... [The] coating is formed of an insoluble or poorly water soluble hydrophobic material and said coating is sufficiently porous about the (X-Y) plane of the tablet to permit the ingress of aqueous media to the core at a rate to ensure release of the active agent after a period of time between 2 to 6 hours wherein said period of time is followed by rupture of the coating along the X-Y axis, wherein the compression coating lacks ingredients that swell and gel to such an extent that the coating acts as a diffusion barrier to the release of the active agent.

'407 patent at 14, col. 18, ll. 12-22

Claim 3 states:

The tablet of claim 1, wherein said water insoluble or poorly soluble hydrophobic material is selected from the group consisting of hydrophobic cellulosic derivatives and polymers including alklylcellulose, hydroxypropyl cellulose, hydroxypropylmethyl cellulose, carboxymethyl cellulose, and derivatives therof; polymethacrylic polymers, polyvinyl acetate and cellulose acetate polymers, fatty acids, fatty acid esters, fatty acid salts, long chain fatty alcohols, polyoxyethylene alkyl ethers, polyoxyethylene stearates, sugar esters, lauroyl macrogol-32 glyceryl, and stearoyl macrogol-32 glyceryl, and combinations thereof.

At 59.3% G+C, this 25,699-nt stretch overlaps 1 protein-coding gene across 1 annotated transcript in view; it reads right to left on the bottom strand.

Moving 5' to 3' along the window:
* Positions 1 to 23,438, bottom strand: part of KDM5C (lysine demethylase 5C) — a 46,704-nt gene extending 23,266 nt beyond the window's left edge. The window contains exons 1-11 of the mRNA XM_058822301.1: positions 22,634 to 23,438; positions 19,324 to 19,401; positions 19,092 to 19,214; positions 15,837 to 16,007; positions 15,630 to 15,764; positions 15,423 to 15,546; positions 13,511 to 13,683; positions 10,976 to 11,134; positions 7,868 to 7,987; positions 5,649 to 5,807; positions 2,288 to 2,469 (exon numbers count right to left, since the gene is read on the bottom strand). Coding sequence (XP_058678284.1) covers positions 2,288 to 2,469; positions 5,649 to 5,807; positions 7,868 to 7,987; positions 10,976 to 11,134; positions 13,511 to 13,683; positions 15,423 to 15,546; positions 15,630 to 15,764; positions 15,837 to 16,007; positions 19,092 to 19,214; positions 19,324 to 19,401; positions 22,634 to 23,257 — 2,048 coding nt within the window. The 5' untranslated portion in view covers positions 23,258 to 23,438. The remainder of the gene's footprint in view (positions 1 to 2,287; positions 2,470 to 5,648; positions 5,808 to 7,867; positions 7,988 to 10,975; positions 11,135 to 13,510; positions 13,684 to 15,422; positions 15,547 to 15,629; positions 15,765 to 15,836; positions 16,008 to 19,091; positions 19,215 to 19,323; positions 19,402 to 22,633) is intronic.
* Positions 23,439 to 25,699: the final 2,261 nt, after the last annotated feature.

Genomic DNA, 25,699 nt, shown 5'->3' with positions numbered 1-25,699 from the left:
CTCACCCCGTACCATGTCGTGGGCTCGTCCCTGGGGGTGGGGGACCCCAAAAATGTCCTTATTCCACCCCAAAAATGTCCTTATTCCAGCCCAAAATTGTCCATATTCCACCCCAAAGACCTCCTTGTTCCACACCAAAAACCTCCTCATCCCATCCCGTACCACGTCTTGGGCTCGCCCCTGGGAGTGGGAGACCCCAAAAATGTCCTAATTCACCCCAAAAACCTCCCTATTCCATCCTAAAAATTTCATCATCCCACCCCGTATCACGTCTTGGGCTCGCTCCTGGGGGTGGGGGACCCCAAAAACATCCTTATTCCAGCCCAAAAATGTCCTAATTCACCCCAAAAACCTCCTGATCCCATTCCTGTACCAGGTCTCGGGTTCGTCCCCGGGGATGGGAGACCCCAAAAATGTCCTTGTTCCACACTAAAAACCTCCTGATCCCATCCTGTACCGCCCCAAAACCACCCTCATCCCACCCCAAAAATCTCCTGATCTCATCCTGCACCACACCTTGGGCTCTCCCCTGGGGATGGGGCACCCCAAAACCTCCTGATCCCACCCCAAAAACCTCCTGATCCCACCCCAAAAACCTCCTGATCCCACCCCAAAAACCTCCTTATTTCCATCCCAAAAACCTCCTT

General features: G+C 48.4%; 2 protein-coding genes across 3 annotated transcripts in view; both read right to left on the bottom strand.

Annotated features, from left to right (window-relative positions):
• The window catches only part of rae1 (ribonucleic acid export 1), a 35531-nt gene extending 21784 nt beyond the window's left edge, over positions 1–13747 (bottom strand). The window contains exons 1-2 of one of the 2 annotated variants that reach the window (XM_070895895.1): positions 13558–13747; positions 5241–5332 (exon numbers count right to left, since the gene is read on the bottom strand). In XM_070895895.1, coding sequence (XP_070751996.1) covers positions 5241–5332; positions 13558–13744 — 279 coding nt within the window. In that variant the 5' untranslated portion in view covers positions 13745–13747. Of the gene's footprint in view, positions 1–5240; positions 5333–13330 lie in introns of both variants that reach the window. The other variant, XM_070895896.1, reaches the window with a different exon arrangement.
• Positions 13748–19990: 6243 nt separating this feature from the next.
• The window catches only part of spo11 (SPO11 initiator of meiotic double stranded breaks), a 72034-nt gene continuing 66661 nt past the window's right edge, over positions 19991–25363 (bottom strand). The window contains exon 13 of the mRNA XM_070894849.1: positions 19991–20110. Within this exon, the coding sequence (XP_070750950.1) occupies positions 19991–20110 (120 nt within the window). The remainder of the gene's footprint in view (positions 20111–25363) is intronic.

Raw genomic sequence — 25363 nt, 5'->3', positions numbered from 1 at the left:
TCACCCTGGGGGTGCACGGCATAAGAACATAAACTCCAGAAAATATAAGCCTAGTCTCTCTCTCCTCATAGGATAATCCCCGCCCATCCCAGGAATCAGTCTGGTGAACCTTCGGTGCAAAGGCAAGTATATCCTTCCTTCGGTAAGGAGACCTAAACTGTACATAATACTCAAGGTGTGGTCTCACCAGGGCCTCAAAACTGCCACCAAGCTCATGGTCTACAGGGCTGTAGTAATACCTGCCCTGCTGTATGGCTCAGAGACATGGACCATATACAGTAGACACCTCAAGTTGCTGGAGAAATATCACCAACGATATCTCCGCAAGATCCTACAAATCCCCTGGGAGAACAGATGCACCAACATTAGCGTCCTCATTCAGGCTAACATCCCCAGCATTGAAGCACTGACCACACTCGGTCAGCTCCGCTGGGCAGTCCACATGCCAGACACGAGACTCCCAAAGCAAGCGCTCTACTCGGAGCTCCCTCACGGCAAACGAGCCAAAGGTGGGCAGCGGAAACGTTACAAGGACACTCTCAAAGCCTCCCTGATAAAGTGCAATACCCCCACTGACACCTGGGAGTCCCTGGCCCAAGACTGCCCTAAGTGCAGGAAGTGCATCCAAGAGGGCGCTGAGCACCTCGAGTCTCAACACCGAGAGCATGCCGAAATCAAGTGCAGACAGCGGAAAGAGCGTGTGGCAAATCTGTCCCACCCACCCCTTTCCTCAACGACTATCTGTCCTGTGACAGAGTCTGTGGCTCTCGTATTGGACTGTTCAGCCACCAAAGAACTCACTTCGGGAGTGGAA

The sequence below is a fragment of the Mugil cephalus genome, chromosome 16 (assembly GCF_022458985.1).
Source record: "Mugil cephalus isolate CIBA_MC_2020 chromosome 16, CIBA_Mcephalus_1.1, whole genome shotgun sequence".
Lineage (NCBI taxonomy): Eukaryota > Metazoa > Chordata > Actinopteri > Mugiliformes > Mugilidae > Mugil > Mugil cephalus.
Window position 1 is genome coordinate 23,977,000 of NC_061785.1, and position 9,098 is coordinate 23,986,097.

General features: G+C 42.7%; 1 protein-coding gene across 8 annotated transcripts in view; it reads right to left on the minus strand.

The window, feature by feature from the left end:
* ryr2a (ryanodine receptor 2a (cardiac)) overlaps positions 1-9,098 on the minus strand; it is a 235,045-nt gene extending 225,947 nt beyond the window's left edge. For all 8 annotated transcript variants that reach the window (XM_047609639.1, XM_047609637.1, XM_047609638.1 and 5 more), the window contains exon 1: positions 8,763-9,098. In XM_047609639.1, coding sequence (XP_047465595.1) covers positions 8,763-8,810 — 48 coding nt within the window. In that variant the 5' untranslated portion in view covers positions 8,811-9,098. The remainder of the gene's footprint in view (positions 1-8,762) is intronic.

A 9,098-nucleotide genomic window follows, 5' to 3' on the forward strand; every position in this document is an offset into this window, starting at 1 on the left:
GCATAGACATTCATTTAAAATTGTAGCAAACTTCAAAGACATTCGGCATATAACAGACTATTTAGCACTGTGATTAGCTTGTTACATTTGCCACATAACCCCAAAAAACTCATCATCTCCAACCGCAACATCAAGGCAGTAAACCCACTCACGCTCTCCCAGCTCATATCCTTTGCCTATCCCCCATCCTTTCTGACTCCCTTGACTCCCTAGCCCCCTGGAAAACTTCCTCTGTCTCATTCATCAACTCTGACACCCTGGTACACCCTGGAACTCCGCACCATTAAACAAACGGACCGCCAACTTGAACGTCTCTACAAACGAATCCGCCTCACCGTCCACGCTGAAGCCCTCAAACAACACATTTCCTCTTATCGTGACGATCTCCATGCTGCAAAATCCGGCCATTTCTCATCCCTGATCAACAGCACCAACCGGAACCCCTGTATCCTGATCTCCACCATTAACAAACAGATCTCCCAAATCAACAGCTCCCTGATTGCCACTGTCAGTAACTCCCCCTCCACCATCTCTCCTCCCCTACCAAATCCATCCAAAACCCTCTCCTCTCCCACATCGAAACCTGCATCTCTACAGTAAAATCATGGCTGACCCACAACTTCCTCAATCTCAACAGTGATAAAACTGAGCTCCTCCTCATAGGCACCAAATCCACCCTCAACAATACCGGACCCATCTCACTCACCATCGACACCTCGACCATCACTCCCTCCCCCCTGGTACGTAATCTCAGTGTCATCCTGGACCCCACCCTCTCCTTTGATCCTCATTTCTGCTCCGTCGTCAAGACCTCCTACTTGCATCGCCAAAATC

'407 patent at 14, col. 18, ll. 27-37.

Plaintiffs argue that "[a] person of ordinary skill in the art would understand from this language that a material that is insoluble or poorly water soluble' would be unable to dissolve in water to any appreciable degree" while "a material that is hydrophobic' would lack any significant affinity for water such that it possesses a decreased ability to dissolve in water." (Pls.' Claim Const. Br. 10)